Underfunded UWM Looks to Lead
A key to issues like minority education and freshwater research, but needs more funding.
In rare show of bipartisan leadership, Democratic Gov. Tony Evers, and four-term Republican Gov. Tommy Thompson, now the interim president of the University of Wisconsin System, met at the University of Wisconsin – Milwaukee to highlight a new vaccination center at the UWM student union.
That vaccination center, along with four others on UW campuses across the state, showed important leadership by the UWS on one of the most pressing challenges in the history of the state. In itself, it is a significant deal. We can’t get enough leadership and help on vaccination.
But the two leaders were making an even larger point. That is that the university should be directly involved in every pressing economic, social, environmental, and health issues in the state. The original “Wisconsin Idea” to serve the whole state has faded over time in favor of a Madison-centric system. It needs to be re-embraced if the system is to enjoy the support of the citizenry in all 72 counties.
UWM has shown an increasing awareness that its main mission of education is not its only responsibility. It has launched several major initiatives that deal directly, not indirectly, with the biggest issues in the M7 region.
Chancellor Mark Mone has led the creation of M3 that involves UWM, the Milwaukee Area Technical College and Milwaukee Public Schools in a triumvirate to sharply improve the graduation rates at MPS. Its first two years have shown a remarkable success in producing more graduates.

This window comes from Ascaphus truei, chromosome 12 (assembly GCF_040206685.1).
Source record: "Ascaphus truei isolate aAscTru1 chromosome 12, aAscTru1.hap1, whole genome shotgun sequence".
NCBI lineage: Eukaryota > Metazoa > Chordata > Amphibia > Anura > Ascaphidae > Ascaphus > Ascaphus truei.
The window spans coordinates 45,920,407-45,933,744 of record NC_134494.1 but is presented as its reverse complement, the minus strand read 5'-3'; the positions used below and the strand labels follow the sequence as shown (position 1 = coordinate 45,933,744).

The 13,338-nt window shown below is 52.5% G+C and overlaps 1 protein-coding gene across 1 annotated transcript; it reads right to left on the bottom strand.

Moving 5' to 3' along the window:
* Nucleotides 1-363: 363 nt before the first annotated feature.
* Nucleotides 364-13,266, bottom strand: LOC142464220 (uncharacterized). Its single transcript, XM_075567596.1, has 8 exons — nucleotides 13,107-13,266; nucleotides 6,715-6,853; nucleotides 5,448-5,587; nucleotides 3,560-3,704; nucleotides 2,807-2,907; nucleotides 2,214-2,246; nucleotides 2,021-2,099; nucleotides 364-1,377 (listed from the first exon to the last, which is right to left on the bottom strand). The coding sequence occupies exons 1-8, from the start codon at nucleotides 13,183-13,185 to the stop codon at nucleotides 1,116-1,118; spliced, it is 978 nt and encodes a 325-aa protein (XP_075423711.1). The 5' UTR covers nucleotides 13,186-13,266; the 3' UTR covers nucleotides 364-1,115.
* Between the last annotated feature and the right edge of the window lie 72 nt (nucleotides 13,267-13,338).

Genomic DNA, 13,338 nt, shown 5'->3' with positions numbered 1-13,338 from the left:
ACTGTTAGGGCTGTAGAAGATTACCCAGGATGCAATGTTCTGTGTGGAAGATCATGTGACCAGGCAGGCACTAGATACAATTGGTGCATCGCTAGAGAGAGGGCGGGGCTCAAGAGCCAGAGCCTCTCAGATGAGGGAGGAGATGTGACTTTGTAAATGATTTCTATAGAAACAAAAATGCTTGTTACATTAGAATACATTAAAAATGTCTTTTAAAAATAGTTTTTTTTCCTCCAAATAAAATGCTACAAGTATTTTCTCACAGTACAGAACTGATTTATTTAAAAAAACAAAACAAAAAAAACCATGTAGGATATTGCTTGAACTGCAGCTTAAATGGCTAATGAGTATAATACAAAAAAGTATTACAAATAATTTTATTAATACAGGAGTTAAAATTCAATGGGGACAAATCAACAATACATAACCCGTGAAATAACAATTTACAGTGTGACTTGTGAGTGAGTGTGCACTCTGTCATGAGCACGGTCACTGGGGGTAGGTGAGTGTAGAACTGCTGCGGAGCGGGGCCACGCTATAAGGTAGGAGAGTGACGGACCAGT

UWM has also advanced the concept of combining the freshwater resources of the system into a fresh water collaboration. That collection of human resources will work to maintain the Great Lakes as one of the world’s greatest natural assets. They are threatened on many fronts, including the terrible invasion of literally trillions of quagga mussels that are consuming a huge share of the nutrients that support thousands of native species.
Recall that science and technology mitigated the damage being done by the lamprey eel that began in the 1920s.
Think about the power of collaboration over the last year in developing COVID-19 vaccines. It has been a remarkable human achievement. Some call it miraculous.
There are other regional challenges that require the full involvement of the UWS across the state and UWM across the southeastern Wisconsin region. Racial justice is one that is front and center for this decade.
It is a terribly complex set of dynamic issues, but certainly raising education levels is one of the best levers for more stability, equity and less disruption. M3 is one essential campaign. The Moon Shot and Promise projects to improve baccalaureate success are another two.
UWM’s student body is 32% of color; so UWM is simply one of the best ladders out of the poverty trap for young people in the region. There are many other players doing their part, like MATC and the region’s private colleges, but UWM is the biggest institution in the war on poverty.
As one former executive at Northwestern Mutaul reportedly said, “If we didn’t have UWM, we would have to invent it.” Of NM’s 6,000 employees in the region, 2400 are UWM grads.
UWM has a new school of public health, but it is under-funded and under-led. The three colleges and schools at UWM need to be pulled together as a powerful force for better public health in the region.
Long and short, more attention and resources need to be devoted to make UWM a world class urban university.
The press conference by the two governors put a shining light on the kinds of efforts that University of Wisconsin can bring to bear with forceful and collaborative leadership.